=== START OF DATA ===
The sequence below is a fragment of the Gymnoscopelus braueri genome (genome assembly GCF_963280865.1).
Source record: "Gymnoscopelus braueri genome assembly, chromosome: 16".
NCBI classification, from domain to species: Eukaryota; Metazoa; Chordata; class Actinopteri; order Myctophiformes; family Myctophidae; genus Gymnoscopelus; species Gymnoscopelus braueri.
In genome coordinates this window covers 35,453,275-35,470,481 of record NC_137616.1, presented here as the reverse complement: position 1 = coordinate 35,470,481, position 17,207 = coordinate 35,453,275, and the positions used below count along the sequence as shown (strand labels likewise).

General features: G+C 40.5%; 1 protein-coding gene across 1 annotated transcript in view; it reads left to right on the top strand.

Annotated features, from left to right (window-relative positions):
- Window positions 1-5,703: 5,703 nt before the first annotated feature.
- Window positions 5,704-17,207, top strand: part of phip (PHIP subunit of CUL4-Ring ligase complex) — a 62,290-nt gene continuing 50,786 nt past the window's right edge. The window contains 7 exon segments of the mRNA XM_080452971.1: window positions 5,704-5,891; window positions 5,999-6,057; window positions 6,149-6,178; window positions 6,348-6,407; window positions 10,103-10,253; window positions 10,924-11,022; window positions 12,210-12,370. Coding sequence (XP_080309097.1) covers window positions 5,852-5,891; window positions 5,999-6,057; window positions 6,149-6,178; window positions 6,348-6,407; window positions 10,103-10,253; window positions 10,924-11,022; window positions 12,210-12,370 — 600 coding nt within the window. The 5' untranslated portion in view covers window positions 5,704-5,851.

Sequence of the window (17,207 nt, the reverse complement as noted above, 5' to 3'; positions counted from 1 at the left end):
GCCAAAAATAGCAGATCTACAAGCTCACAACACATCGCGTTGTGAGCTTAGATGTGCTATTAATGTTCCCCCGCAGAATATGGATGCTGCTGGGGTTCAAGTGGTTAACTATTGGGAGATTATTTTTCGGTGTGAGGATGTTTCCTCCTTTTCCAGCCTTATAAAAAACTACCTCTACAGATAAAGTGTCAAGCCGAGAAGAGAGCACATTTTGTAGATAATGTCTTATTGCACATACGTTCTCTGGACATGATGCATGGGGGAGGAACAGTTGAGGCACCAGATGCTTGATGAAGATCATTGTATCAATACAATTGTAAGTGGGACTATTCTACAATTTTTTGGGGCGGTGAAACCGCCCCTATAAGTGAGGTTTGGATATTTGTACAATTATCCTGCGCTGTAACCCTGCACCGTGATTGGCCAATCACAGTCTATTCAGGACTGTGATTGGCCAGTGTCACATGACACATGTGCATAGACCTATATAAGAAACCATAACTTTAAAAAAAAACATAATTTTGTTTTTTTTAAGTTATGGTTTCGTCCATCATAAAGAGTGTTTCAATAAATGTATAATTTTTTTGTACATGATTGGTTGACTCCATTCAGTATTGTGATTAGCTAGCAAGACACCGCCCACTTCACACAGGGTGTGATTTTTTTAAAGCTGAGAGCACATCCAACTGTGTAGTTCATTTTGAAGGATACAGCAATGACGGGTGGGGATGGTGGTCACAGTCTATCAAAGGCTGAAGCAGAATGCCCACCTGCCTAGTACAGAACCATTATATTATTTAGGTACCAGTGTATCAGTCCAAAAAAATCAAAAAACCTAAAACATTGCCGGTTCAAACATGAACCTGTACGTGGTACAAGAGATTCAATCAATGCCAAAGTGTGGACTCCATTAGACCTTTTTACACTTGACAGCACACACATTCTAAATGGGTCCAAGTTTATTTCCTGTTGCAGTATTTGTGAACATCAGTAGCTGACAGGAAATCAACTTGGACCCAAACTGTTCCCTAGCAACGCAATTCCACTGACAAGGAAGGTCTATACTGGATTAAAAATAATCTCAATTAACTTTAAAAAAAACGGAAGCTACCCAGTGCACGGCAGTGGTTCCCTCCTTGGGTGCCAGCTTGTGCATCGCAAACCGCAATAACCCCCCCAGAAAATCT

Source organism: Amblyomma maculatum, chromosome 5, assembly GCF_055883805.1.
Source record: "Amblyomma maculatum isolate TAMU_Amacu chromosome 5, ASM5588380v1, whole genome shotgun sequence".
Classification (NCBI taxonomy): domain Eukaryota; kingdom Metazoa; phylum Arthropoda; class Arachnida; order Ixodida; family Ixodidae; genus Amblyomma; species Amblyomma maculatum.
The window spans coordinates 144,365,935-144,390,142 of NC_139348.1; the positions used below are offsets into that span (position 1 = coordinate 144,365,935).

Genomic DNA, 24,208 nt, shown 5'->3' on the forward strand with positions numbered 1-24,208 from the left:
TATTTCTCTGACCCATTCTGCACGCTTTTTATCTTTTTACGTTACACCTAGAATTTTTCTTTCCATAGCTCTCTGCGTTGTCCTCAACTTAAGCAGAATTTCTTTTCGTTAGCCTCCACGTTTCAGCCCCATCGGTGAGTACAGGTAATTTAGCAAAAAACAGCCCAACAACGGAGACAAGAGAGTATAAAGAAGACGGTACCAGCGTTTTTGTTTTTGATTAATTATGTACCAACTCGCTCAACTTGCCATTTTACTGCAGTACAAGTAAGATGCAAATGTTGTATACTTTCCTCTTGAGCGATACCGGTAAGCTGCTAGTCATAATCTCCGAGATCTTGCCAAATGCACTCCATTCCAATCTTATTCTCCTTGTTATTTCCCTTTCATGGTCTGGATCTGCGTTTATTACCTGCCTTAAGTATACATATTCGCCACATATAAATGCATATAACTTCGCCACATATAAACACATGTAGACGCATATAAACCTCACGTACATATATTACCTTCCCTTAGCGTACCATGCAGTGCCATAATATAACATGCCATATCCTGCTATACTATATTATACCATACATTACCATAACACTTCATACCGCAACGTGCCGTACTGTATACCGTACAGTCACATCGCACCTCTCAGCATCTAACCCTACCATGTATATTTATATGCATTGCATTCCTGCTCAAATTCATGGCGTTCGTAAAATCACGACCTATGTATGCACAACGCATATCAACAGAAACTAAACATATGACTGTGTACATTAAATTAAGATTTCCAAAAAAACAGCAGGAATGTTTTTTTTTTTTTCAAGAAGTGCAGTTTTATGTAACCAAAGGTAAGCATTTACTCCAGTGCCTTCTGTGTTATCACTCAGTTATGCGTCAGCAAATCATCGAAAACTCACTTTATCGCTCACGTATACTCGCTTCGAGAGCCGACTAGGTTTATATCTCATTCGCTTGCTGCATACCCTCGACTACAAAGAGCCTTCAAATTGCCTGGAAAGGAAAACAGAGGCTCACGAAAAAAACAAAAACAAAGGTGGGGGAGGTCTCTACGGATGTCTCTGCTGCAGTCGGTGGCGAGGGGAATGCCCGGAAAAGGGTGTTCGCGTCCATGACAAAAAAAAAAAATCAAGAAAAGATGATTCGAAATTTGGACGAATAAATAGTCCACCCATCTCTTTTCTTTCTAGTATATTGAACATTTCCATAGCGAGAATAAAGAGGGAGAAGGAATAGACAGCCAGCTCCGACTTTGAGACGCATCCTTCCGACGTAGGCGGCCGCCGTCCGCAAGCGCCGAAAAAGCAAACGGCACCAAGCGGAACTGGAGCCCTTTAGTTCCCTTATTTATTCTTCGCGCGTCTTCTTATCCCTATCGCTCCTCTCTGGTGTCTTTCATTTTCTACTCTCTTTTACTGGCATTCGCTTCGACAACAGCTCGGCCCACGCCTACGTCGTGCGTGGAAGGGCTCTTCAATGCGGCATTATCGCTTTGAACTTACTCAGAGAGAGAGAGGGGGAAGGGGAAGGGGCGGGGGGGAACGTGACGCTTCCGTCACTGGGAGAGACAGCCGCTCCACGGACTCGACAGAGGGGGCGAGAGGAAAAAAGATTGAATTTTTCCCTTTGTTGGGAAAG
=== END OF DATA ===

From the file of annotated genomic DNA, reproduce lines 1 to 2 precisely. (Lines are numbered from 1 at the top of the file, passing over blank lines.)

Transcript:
The sequence below is a fragment of the Gymnoscopelus braueri genome (genome assembly GCF_963280865.1).
Source record: "Gymnoscopelus braueri genome assembly, chromosome: 16".